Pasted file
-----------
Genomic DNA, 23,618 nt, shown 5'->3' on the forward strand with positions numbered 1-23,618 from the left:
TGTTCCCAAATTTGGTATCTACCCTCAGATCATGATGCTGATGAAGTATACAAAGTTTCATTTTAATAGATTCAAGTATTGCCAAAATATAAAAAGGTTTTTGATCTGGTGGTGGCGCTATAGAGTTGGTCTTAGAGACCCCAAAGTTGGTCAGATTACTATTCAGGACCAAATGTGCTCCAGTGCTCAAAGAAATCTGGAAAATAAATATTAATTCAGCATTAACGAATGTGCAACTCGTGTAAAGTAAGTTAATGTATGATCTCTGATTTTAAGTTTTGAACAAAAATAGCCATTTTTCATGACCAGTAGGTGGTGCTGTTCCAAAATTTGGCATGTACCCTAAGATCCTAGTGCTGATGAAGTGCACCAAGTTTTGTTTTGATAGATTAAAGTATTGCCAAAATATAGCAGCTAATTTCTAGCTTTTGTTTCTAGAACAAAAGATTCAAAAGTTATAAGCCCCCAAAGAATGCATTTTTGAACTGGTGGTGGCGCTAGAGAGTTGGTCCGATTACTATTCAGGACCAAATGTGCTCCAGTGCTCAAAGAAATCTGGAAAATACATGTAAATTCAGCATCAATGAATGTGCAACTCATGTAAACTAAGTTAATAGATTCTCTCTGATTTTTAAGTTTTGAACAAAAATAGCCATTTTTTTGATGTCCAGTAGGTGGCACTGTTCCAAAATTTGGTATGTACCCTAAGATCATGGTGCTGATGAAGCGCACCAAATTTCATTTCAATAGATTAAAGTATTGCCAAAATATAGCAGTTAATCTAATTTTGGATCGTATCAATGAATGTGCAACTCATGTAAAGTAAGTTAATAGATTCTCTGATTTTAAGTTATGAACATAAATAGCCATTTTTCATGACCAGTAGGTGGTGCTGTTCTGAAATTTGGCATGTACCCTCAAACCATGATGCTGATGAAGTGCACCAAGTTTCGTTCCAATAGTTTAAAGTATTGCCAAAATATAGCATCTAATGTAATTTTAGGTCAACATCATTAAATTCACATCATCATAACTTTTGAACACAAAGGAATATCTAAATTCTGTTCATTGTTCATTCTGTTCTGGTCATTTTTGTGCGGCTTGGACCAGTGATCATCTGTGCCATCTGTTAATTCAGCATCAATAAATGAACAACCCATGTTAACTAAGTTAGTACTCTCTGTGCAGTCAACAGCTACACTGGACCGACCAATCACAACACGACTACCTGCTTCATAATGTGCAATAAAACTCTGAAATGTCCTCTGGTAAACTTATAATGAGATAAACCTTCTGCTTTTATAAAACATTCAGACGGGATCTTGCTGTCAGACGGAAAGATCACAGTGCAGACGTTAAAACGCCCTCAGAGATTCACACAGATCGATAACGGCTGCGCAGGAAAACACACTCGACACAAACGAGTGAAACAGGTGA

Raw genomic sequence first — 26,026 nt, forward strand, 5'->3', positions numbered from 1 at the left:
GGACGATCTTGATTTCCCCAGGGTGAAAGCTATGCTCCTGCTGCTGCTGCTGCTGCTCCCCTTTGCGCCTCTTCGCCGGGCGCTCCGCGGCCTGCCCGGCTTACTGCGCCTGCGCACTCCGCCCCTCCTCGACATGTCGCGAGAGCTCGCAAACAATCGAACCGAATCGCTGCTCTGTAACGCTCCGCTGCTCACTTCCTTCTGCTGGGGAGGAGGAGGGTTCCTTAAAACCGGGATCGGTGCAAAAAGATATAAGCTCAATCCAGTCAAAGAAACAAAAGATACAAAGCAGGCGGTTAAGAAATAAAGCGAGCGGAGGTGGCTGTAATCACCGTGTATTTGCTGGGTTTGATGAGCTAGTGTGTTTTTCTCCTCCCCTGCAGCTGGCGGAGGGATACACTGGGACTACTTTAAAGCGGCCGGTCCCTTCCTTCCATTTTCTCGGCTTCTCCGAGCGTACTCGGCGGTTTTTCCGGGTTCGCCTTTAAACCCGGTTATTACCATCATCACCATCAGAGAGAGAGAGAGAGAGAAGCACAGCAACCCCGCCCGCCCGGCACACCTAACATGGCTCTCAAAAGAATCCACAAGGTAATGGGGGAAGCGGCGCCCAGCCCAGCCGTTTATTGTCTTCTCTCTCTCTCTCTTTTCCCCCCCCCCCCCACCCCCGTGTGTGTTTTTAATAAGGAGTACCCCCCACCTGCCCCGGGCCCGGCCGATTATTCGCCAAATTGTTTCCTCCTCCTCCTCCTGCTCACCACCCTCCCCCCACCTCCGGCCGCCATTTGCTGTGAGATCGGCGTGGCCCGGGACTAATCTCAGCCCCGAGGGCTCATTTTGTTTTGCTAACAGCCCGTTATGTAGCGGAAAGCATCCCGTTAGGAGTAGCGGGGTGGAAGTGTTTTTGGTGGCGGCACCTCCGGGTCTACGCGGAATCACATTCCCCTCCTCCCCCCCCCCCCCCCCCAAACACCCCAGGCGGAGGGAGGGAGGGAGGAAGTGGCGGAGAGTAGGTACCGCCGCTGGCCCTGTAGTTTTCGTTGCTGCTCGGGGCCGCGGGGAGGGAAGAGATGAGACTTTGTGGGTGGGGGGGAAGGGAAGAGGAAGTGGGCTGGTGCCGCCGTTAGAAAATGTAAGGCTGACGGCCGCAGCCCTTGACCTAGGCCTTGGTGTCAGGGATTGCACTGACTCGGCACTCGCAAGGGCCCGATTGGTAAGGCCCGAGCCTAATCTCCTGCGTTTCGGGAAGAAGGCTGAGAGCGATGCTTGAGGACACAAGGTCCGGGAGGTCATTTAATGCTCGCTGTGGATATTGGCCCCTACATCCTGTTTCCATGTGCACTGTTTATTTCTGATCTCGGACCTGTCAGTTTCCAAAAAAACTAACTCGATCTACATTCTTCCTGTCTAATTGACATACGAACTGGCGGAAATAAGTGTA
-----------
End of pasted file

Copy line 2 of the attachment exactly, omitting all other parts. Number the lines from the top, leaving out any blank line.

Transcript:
TGTTCCCAAATTTGGTATCTACCCTCAGATCATGATGCTGATGAAGTATACAAAGTTTCATTTTAATAGATTCAAGTATTGCCAAAATATAAAAAGGTTTTTGATCTGGTGGTGGCGCTATAGAGTTGGTCTTAGAGACCCCAAAGTTGGTCAGATTACTATTCAGGACCAAATGTGCTCCAGTGCTCAAAGAAATCTGGAAAATAAATATTAATTCAGCATTAACGAATGTGCAACTCGTGTAAAGTAAGTTAATGTATGATCTCTGATTTTAAGTTTTGAACAAAAATAGCCATTTTTCATGACCAGTAGGTGGTGCTGTTCCAAAATTTGGCATGTACCCTAAGATCCTAGTGCTGATGAAGTGCACCAAGTTTTGTTTTGATAGATTAAAGTATTGCCAAAATATAGCAGCTAATTTCTAGCTTTTGTTTCTAGAACAAAAGATTCAAAAGTTATAAGCCCCCAAAGAATGCATTTTTGAACTGGTGGTGGCGCTAGAGAGTTGGTCCGATTACTATTCAGGACCAAATGTGCTCCAGTGCTCAAAGAAATCTGGAAAATACATGTAAATTCAGCATCAATGAATGTGCAACTCATGTAAACTAAGTTAATAGATTCTCTCTGATTTTTAAGTTTTGAACAAAAATAGCCATTTTTTTGATGTCCAGTAGGTGGCACTGTTCCAAAATTTGGTATGTACCCTAAGATCATGGTGCTGATGAAGCGCACCAAATTTCATTTCAATAGATTAAAGTATTGCCAAAATATAGCAGTTAATCTAATTTTGGATCGTATCAATGAATGTGCAACTCATGTAAAGTAAGTTAATAGATTCTCTGATTTTAAGTTATGAACATAAATAGCCATTTTTCATGACCAGTAGGTGGTGCTGTTCTGAAATTTGGCATGTACCCTCAAACCATGATGCTGATGAAGTGCACCAAGTTTCGTTCCAATAGTTTAAAGTATTGCCAAAATATAGCATCTAATGTAATTTTAGGTCAACATCATTAAATTCACATCATCATAACTTTTGAACACAAAGGAATATCTAAATTCTGTTCATTGTTCATTCTGTTCTGGTCATTTTTGTGCGGCTTGGACCAGTGATCATCTGTGCCATCTGTTAATTCAGCATCAATAAATGAACAACCCATGTTAACTAAGTTAGTACTCTCTGTGCAGTCAACAGCTACACTGGACCGACCAATCACAACACGACTACCTGCTTCATAATGTGCAATAAAACTCTGAAATGTCCTCTGGTAAACTTATAATGAGATAAACCTTCTGCTTTTATAAAACATTCAGACGGGATCTTGCTGTCAGACGGAAAGATCACAGTGCAGACGTTAAAACGCCCTCAGAGATTCACACAGATCGATAACGGCTGCGCAGGAAAACACACTCGACACAAACGAGTGAAACAGGTGA